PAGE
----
April 19, 2015: Third Sunday of Easter
The two disciples recounted what had taken place on the way, and how Jesus was made known to them in the breaking of the bread. While they were still speaking about this, Jesus stood in their midst and said to them, “Peace be with you.” But they were startled, and terrified, and thought that they were seeing a ghost. Then he said to them, “Why are you troubled? Why do questions arise in your hearts? Look at my hands and my feet. Can you doubt that it is I myself? Touch me and see, because a ghost does not have flesh and bones as you can see I have.” As he said this, he showed them his hands and his feet. They were still incredulous and amazed. He then asked them for something to eat—fish–saying to them…. “Thus is it written that the Christ would suffer and rise from the dead on the third day and that repentance for the forgiveness of sins would be preached in his name to all nations, beginning in Jerusalem. You are witnesses of these things.” (Luke 24:35-48)
Once again, Jesus is faced with his own followers who are struggling mightily to believe that he is indeed walking among them. Two of the disciples are reporting that they recognized him in the breaking of the bread. As if to back up their story, which the others might have a hard time buying, Jesus once again stood in their midst, saying, “Peace be with you.” Still not quick to get the picture, they were afraid. Jesus asks them again why they are so troubled by his presence, and by the continuing questions that they have about his resurrection. Jesus turns to something they know well—bread and fish. Is there a more basic, more essential, more life-giving sacrament than food? Luke makes a point of Jesus eating with his disciples. Not what would be expected of him in his risen state? Not a ghost—not in purely human form. What were Jesus’ friends to think of this transformation like no other they had experienced? And why did Jesus continually speak to them of peace?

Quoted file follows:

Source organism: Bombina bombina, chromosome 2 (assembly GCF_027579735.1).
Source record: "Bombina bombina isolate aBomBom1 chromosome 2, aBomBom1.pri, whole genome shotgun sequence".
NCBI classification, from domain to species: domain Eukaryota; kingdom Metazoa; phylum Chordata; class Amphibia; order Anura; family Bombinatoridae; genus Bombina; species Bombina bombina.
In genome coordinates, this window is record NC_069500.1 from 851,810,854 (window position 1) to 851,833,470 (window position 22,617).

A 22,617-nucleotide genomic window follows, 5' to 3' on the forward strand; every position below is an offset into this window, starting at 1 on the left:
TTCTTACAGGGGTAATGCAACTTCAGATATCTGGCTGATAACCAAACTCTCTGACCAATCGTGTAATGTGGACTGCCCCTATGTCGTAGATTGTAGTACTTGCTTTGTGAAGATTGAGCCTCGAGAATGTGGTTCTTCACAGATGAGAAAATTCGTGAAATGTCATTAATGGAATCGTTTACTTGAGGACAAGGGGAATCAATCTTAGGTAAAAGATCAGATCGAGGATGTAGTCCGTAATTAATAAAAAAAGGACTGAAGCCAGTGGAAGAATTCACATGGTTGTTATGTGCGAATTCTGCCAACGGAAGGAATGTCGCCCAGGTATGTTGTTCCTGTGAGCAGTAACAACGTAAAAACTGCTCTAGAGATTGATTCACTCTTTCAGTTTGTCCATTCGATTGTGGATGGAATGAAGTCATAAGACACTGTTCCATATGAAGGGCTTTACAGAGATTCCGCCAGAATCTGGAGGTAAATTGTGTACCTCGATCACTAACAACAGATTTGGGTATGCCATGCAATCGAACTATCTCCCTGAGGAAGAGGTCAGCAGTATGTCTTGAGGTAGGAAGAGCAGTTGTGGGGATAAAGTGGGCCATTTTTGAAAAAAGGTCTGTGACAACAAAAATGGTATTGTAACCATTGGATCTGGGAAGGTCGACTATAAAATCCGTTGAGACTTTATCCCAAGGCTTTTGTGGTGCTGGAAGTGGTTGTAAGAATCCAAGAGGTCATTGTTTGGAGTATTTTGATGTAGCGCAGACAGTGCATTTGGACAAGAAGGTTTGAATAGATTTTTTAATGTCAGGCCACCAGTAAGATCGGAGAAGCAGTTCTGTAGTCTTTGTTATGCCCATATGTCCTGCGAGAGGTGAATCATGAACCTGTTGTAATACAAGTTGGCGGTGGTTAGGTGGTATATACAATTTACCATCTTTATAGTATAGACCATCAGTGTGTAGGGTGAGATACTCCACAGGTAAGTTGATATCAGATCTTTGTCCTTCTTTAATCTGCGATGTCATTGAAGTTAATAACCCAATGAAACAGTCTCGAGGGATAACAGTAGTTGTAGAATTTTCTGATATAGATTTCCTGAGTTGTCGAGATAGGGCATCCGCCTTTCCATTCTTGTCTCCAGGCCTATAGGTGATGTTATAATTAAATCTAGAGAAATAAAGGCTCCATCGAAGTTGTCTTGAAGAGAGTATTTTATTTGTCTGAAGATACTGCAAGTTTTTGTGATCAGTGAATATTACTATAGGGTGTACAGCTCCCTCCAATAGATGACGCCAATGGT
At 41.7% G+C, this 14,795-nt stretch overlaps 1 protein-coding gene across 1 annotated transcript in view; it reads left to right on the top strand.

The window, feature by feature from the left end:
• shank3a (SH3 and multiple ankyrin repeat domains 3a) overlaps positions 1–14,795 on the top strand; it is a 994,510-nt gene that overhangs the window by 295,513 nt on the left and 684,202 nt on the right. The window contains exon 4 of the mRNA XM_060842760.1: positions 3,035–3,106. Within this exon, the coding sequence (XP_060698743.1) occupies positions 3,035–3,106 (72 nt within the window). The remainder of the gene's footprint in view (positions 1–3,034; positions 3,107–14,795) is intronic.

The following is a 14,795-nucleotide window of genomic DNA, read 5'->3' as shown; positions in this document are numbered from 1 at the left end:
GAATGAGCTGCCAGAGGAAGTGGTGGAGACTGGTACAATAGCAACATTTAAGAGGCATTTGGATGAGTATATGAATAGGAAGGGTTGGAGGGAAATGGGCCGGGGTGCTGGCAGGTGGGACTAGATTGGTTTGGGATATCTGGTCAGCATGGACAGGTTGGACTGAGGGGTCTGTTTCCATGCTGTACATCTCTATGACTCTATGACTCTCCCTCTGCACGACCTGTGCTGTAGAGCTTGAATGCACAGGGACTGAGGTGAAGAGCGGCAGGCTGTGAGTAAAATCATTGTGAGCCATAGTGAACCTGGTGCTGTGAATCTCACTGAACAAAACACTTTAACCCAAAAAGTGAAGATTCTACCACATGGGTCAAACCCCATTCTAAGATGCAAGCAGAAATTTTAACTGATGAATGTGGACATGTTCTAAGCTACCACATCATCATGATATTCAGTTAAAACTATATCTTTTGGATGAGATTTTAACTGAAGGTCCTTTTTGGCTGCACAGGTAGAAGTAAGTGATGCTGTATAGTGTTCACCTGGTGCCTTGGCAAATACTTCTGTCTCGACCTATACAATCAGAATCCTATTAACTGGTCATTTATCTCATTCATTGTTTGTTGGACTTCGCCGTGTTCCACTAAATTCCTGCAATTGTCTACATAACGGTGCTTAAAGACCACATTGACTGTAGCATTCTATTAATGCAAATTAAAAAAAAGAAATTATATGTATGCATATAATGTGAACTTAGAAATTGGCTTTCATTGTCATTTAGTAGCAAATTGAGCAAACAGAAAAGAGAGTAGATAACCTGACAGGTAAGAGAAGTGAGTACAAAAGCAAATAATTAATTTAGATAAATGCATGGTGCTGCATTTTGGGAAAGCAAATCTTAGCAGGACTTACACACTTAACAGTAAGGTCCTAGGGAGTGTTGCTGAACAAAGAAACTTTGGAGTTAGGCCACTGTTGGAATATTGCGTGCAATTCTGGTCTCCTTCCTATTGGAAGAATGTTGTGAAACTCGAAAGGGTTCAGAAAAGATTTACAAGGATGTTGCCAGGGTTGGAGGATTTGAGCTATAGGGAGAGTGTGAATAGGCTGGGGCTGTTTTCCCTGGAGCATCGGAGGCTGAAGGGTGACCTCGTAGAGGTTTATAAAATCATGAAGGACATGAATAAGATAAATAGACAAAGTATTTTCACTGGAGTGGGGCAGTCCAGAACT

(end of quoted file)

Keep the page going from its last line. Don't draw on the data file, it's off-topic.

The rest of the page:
Clearly, Jesus knew what it was like to be human; to need reassurance; to experience great anxiety in unfamiliar situations. They loved Jesus, but didn’t get what they expected from him—a kingdom of some sort–and were struggling to figure out what it all meant for them, for their safety and for the future of the Jesus movement. A frightening time. So, Jesus did what we sometimes do, as well. Sit down to eat and drink, recognizing each other again over dinner and conversation as we talk things over; reassure each other that the future is worth the risk and we can move forward through the scary moments in peace; and, look to the leader to remind us that the journey of faith we are on together is not for us alone, but for the kingdom which Jesus preached.
Jesus met the needs of his followers by meeting them in their very human needs for food, fellowship, and blessings of peace. His presence was enough to allow them to put aside their fears and their questions in order to get on with the task at hand in peace. Where are the areas in your life where a meal, a word of peace, or encouragement might heal and transform? Take the risk, extend the invitation, and just do it!